ATLANTA – A new study finds that teachers may be more important drivers of COVID-19 transmission in schools than students.
The paper released Monday by the U.S. Centers for Disease Control and Prevention studies nine COVID-19 transmission clusters in elementary schools in the Atlanta suburb of Marietta in December and January, That included one cluster where 16 teachers, students and relatives of students at home were infected.
In only one of the nine clusters was a student clearly the first documented case, while a teacher was the first documented case in four clusters. In another four, the first case was unclear. Of the nine clusters, eight involved probable teacher-to-student transmission. Two clusters saw teachers infect each other during in-person meetings or lunches, with a teacher then infecting other students.
“Educators played an important role in the spread," CDC Director Dr. Rochelle Walensky told reporters in an online briefing Monday. "COVID-19 spread often occurred during in-person meetings or lunches and then subsequently spread to classrooms.
The findings line up with studies from the United Kingdom that found teacher-to-teacher was the most common type of school transmission there, and a German study that found in-school transmission rates were three times higher when the first documented case was a teacher. In some American districts, schools have had to go all-virtual because so many teachers have been exposed to the virus.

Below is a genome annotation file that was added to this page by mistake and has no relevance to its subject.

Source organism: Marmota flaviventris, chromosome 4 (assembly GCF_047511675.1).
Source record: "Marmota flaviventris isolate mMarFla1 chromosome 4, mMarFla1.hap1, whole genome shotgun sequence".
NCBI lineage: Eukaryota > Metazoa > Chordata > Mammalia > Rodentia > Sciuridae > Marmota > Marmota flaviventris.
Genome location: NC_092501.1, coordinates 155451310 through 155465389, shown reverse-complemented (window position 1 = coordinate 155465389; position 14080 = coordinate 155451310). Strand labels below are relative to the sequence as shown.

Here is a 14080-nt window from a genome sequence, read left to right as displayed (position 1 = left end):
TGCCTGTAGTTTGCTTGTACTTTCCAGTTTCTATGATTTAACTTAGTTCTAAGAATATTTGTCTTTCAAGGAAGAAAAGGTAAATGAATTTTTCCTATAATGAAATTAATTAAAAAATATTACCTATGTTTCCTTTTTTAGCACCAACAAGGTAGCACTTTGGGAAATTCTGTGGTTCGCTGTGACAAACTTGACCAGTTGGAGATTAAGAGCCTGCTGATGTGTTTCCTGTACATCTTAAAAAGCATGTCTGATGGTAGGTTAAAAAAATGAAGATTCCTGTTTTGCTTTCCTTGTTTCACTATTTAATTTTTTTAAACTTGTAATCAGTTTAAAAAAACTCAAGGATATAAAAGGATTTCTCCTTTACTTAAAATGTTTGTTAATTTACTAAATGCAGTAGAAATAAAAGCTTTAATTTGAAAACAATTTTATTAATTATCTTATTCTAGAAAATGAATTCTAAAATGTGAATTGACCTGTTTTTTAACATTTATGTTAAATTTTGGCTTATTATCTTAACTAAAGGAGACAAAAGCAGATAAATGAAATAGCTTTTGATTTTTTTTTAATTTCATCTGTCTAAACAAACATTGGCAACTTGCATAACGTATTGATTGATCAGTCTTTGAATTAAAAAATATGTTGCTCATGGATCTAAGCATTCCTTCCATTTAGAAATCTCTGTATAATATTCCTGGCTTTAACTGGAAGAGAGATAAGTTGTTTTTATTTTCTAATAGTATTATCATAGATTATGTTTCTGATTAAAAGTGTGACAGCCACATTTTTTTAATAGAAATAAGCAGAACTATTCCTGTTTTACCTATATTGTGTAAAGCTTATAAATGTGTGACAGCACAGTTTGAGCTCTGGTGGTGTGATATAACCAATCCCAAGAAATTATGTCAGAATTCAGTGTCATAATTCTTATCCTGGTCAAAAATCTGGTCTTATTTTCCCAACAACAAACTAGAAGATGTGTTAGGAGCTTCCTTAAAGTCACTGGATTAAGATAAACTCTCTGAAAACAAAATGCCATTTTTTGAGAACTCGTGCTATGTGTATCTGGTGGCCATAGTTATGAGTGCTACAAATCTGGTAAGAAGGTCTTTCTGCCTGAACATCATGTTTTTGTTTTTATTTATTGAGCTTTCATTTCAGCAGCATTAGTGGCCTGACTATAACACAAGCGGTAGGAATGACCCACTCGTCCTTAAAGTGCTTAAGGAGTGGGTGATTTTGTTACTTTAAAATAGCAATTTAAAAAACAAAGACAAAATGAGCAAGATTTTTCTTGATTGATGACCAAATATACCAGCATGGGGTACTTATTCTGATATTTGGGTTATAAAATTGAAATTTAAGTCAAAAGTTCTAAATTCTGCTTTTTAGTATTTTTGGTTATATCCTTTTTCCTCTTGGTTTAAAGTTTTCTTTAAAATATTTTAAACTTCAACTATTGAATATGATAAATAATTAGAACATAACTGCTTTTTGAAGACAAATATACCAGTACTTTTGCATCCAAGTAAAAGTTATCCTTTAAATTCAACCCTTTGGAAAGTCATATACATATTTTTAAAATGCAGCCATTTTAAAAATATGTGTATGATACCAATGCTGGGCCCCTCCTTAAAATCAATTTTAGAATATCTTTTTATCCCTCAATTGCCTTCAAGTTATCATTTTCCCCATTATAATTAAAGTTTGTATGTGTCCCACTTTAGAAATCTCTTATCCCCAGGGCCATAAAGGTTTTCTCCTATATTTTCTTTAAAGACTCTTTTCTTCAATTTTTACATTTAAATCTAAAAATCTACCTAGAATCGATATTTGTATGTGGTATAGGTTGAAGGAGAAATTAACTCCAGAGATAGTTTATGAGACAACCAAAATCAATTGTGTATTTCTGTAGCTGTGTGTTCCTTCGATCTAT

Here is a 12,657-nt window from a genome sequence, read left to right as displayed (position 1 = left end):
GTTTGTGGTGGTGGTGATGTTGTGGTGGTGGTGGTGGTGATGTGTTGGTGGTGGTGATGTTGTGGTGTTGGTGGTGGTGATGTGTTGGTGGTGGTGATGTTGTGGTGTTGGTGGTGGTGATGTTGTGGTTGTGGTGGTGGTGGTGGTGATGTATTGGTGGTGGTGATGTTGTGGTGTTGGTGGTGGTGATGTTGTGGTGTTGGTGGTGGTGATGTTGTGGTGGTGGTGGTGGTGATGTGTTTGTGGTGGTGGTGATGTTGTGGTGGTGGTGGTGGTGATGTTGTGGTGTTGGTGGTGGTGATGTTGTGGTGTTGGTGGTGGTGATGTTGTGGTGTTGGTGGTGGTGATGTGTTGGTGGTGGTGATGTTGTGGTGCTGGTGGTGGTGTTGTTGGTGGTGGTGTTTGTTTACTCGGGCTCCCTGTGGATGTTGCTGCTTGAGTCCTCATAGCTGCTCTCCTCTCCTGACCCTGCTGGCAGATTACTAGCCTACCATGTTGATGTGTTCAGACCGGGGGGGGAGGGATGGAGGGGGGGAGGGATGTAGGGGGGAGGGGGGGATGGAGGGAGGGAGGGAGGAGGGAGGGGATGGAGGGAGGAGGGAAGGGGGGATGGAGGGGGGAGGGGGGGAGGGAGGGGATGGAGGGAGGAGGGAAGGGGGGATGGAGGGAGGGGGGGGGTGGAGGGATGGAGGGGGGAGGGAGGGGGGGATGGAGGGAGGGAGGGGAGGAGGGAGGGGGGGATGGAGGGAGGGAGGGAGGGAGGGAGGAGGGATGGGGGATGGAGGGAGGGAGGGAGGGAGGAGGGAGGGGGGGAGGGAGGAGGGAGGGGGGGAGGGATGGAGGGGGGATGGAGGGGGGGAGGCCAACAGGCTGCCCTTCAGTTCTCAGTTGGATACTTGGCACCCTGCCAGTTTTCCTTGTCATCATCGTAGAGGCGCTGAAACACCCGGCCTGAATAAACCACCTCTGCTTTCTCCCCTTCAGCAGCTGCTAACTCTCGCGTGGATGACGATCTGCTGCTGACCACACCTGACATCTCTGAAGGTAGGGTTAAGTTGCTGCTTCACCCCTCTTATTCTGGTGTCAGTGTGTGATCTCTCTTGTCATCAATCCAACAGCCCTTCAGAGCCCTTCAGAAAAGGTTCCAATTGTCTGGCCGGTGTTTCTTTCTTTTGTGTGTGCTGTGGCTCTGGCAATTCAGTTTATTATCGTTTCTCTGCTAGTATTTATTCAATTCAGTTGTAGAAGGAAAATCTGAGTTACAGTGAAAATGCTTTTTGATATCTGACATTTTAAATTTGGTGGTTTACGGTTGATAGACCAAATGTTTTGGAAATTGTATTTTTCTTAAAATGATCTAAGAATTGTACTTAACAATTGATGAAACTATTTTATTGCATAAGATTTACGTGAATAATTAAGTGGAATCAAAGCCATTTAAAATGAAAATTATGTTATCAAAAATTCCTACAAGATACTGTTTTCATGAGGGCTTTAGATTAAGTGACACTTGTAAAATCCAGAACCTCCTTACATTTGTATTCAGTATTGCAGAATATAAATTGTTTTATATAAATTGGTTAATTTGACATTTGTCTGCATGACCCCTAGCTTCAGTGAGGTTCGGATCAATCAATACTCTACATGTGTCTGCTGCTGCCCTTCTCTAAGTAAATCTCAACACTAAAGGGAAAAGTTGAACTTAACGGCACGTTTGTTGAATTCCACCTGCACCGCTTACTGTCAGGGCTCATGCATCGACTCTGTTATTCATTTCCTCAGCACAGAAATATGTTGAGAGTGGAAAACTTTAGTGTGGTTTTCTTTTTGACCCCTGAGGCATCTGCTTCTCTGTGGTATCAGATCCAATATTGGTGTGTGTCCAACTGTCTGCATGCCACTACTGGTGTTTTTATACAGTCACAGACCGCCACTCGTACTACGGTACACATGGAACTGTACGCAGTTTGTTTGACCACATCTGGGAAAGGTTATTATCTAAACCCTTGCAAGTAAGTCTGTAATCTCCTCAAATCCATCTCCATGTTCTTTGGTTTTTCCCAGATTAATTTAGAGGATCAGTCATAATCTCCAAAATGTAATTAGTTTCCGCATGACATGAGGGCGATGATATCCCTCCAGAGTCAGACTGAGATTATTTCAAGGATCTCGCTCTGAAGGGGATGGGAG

Other research has suggested that there's low transmission of viruses in schools and that they should reopen for in-person instruction, a message that President Joe Biden's administration has been pushing in recent weeks to mixed success. The 8,700-student Marietta district, like all but a handful in Georgia, has been offering in-person classes since the fall. Superintendent Grant Rivera said more than 90% of elementary students came back in person, making some classrooms relatively crowded.
All the Marietta clusters also involved “less than ideal physical distancing,” with students often less than 3 feet apart, although plastic dividers were placed on desks.
“The two main reasons for the spread of COVID-19 in these schools were inadequate physical distancing and mask adherence,” Walensky said.